Tuesday, November 11, 2014

Improving Polytechnic Education, One Dialogue Session At A Time with ASPIRE

 On the morning of Monday, 27 October 2014, I attended a dialogue session called ASPIRE (Applied Study in Polytechnics and ITE Review) with special guest, Miss Indranee Rajah, Senior Minister of State for Education and Law. Its main aim was to help us understand what ASPIRE was all about. I now understand that ASPIRE aims to improve polytechnic as well as ITE education to help students studying in these institutions prepare for both the world of work and further education.  Here are some highlights of the event and an interview with a student who has a lot of passion for ASPIRE.

What is ASPIRE? 

The idea for ASPIRE actually came from Prime Minister Lee Hsien Loong as he addressed the need to improve Singapore’s polytechnic and Institute of Technical Education (ITE) educational routes. Despite the advancement of polytechnic and ITE education over the years, there’s still a perception, especially among the older ones, that the Poly and ITE routes aren’t really as enriching and fulfilling educationally as compared with the  Junior College and University routes. ASPIRE aims to change this perception and the SMS wanted to know from students  what could actually be done to improve the quality of education for Poly and ITE students as well as what can be done to change the perception that a Universtiy degree is the only way to go.

The session’s introduction
The ASPIRE dialogue session was held on Monday at 10am at the NYP Lounge. Mr Santokh Singh, NYP’s Director for Communications and Outreach, opened the session by talking about the current state of polytechnic education and basically what the session was going to be about. He also shared some comments and feedback gathered from the ASPIRE sessions so far the Guest Speaker Miss Indranee Rajah went into further detail later on.

An informal session with Miss Indranee Rajah, Senior Minister of State (Education)
After the short introduction by Mr Singh, Miss Indranee Rajah came out to introduce ASPIRE to us, the students,  along with what to expect from the session as well. The students who were present for the session were selected by their course coordinators  and the turnout was pretty good. What’s great was that since it was an informal session, microphones were strategically placed all around and students could pick up a microphone and share their thoughts and opinions about ASPIRE at anytime.

All about the futureOne of the key things about having an education and/or certain qualifications is to find a good-paying job, which is definitely one of the big motivators for Singaporeans. However, as Miss Indranee pointed out,  the job may be high-paying but you may not enjoy it. She illustrated this by showing us an example by showing a short clip from the Disney animated movie, The Incredibles.

In the clip, the character, Bob Parr (AKA Mr Incredible) was obviously tired of doing a routine job and while being berated by his boss in the office, he noticed someone getting mugged at the back alley. As it was his natural instinct to save lives, he decided to help the man out but was unfortunately stopped by his boss. His boss told Bob that he had received numerous complaints about the way he handled his job at work but Bob couldn’t take it anymore, grabbed his boss and threw him against  the wall.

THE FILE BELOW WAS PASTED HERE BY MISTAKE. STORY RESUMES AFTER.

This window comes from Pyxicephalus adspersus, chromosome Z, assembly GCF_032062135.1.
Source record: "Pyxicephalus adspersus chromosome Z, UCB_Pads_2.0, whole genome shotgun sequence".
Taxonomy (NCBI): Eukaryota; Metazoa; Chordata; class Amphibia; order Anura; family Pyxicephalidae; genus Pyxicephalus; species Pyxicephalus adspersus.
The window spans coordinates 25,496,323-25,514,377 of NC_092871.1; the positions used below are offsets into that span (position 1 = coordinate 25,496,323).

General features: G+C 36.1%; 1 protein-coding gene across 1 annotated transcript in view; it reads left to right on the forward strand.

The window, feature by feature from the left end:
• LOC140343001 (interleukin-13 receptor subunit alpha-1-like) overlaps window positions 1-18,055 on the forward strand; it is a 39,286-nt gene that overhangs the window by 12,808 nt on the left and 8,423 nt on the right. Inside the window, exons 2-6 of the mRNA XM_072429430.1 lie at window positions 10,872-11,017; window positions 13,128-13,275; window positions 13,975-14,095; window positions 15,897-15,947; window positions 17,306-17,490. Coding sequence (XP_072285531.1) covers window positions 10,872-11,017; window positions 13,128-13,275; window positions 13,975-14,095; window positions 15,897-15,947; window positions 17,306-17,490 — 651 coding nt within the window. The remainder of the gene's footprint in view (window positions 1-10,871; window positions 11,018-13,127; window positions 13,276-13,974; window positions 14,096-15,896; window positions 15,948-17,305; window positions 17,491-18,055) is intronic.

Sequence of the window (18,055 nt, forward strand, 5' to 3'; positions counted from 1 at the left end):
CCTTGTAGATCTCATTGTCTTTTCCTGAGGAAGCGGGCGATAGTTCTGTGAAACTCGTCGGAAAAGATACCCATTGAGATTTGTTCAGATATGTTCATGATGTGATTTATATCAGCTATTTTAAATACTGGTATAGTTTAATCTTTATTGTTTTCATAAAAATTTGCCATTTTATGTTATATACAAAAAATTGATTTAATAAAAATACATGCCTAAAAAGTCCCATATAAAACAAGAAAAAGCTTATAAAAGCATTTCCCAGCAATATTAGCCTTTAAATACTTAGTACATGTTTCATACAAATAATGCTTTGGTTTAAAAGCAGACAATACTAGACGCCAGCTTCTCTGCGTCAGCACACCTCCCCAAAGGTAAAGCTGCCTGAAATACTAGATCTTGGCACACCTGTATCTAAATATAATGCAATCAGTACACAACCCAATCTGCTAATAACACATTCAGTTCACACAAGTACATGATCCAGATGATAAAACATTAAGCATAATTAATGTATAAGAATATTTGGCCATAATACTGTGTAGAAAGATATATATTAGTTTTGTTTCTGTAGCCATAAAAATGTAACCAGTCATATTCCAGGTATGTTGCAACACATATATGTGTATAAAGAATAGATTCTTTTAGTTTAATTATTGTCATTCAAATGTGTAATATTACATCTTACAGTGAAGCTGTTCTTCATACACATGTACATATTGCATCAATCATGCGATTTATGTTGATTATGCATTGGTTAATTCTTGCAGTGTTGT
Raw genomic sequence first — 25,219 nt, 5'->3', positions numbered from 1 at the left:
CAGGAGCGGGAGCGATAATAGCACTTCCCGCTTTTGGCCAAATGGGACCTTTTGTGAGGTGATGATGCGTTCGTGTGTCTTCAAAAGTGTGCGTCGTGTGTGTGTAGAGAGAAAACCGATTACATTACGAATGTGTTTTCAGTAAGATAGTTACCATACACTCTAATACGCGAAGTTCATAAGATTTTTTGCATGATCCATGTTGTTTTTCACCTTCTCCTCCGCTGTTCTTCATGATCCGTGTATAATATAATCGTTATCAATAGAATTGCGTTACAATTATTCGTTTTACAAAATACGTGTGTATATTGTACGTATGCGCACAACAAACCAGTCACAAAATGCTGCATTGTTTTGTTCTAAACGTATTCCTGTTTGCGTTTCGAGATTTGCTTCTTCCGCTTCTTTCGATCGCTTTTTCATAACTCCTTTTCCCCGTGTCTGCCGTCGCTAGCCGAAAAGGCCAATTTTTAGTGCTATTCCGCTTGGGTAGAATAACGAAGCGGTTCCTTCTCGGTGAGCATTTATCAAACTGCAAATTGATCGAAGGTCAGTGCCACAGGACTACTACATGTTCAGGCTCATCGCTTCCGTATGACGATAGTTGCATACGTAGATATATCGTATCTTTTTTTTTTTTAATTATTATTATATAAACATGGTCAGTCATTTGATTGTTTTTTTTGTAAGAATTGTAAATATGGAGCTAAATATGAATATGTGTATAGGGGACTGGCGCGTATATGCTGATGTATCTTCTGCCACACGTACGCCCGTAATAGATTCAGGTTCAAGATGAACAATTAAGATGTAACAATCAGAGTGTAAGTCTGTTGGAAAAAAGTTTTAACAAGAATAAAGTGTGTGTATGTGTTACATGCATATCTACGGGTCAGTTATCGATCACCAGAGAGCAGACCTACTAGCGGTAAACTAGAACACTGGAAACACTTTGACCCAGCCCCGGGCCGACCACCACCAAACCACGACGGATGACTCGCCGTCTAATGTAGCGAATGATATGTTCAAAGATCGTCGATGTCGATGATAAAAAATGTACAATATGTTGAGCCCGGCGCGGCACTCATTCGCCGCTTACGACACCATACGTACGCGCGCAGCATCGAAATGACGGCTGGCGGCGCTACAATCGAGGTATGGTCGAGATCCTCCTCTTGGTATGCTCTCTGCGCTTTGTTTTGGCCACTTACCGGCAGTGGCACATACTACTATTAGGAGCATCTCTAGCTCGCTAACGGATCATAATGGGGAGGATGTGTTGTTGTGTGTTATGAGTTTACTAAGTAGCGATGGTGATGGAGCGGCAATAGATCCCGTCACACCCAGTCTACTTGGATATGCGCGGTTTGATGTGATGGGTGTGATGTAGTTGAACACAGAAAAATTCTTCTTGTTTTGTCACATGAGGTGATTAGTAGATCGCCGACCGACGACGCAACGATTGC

The point of the video was that there is no point being in a job that doesn’t make you happy no matter how much money you make. It’s all about adding value into the company and your life and being happy at work. It was also another topic Miss Indranee wanted to address during the ASPIRE dialogue session.

Opinions from NYP students

It was then time for the  dialogue, as  Miss Indranee Rajah walked around the NYP Lounge to ask students  what they knew about ASPIRE and the goal of ASPIRE. Many students shared that they were satisfied about the changes that ASPIRE has brought onto the table so far, but also  commented that there is still more that can be done.

One of the students shared that people still have the perception that Poly and ITE are still considered ‘inferior’ to the JC and university route. Miss Indranee mentioned that the Ministry of Education is still working on bringing more opportunities to Poly and ITE students like introducing more places in University and the establishment of Universities specially catered to Poly students like Singapore Institute of Technology, but reiterated that the Paper Chase may not be the best way forward.

Some comments contributed by students about post-secondary education
There were also some concerns from students that  their parents  determine their paths, whether the children like it or not. Many mentioned that the reasons these paths are preferred id because they guarantee high pay. Some jobs that parents want their children to chase are being lawyers,  doctors or engineers. One student pointed out that Parents were living their own dreams through their children. He said that since their parents did not get the chance to be in a university or to get a high-paying job, they wanted to push them onto their children instead.

Another student specifically stated that she intentionally failed her Maths subject during the national exams so that she could get into a design course which was something that she was very interested in. Although she did go against her parents wish, she felt that she did the right thing as she was very interested in design and she will do things not because of the perception they carry, but because she enjoys them.

Opinions about opportunities were also brought up by some students and Miss Indranee herself. Some students felt  that anyone can succeed  provided that he or she is  willing to upgrade and keep learning new things. Miss Indranee agreed and added that the government is providing numerous opportunities for Singaporeans to upgrade their skills. This is so that people can become more capable, have both a wide range of skill sets and be steeped in them. This  will enable them to succeed in life..

There were so many  views and opinions, along with some stories, about Poly education from the students that it isimpossible for me to list them all  here.

A debate on how ASPIRE is useful to students